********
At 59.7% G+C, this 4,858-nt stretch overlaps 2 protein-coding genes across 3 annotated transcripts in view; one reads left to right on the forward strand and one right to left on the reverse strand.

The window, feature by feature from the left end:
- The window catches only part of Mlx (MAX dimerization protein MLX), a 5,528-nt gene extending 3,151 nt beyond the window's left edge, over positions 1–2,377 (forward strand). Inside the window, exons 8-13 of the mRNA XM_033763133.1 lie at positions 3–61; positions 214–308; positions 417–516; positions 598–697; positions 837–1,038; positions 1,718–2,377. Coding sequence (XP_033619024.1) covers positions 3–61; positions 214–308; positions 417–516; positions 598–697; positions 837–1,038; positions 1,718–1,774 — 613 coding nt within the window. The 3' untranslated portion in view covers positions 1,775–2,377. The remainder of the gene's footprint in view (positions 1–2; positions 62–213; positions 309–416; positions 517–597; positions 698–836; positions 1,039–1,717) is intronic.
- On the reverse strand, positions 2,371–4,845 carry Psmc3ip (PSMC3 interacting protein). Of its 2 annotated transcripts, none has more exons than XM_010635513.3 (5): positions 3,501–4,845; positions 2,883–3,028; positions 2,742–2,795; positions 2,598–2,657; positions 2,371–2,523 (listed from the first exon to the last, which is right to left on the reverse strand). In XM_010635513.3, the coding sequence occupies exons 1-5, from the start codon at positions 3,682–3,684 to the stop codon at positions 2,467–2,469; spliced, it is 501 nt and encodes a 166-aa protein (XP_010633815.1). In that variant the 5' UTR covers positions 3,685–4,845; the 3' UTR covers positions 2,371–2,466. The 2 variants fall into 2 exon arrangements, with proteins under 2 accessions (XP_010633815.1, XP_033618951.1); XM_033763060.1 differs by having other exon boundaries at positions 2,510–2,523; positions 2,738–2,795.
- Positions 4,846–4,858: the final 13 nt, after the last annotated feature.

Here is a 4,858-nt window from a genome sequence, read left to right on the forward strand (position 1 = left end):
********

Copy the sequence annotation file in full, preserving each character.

At 59.7% G+C, this 4,858-nt stretch overlaps 2 protein-coding genes across 3 annotated transcripts in view; one reads left to right on the forward strand and one right to left on the reverse strand.

The window, feature by feature from the left end:
- The window catches only part of Mlx (MAX dimerization protein MLX), a 5,528-nt gene extending 3,151 nt beyond the window's left edge, over positions 1–2,377 (forward strand). Inside the window, exons 8-13 of the mRNA XM_033763133.1 lie at positions 3–61; positions 214–308; positions 417–516; positions 598–697; positions 837–1,038; positions 1,718–2,377. Coding sequence (XP_033619024.1) covers positions 3–61; positions 214–308; positions 417–516; positions 598–697; positions 837–1,038; positions 1,718–1,774 — 613 coding nt within the window. The 3' untranslated portion in view covers positions 1,775–2,377. The remainder of the gene's footprint in view (positions 1–2; positions 62–213; positions 309–416; positions 517–597; positions 698–836; positions 1,039–1,717) is intronic.
- On the reverse strand, positions 2,371–4,845 carry Psmc3ip (PSMC3 interacting protein). Of its 2 annotated transcripts, none has more exons than XM_010635513.3 (5): positions 3,501–4,845; positions 2,883–3,028; positions 2,742–2,795; positions 2,598–2,657; positions 2,371–2,523 (listed from the first exon to the last, which is right to left on the reverse strand). In XM_010635513.3, the coding sequence occupies exons 1-5, from the start codon at positions 3,682–3,684 to the stop codon at positions 2,467–2,469; spliced, it is 501 nt and encodes a 166-aa protein (XP_010633815.1). In that variant the 5' UTR covers positions 3,685–4,845; the 3' UTR covers positions 2,371–2,466. The 2 variants fall into 2 exon arrangements, with proteins under 2 accessions (XP_010633815.1, XP_033618951.1); XM_033763060.1 differs by having other exon boundaries at positions 2,510–2,523; positions 2,738–2,795.
- Positions 4,846–4,858: the final 13 nt, after the last annotated feature.

Here is a 4,858-nt window from a genome sequence, read left to right on the forward strand (position 1 = left end):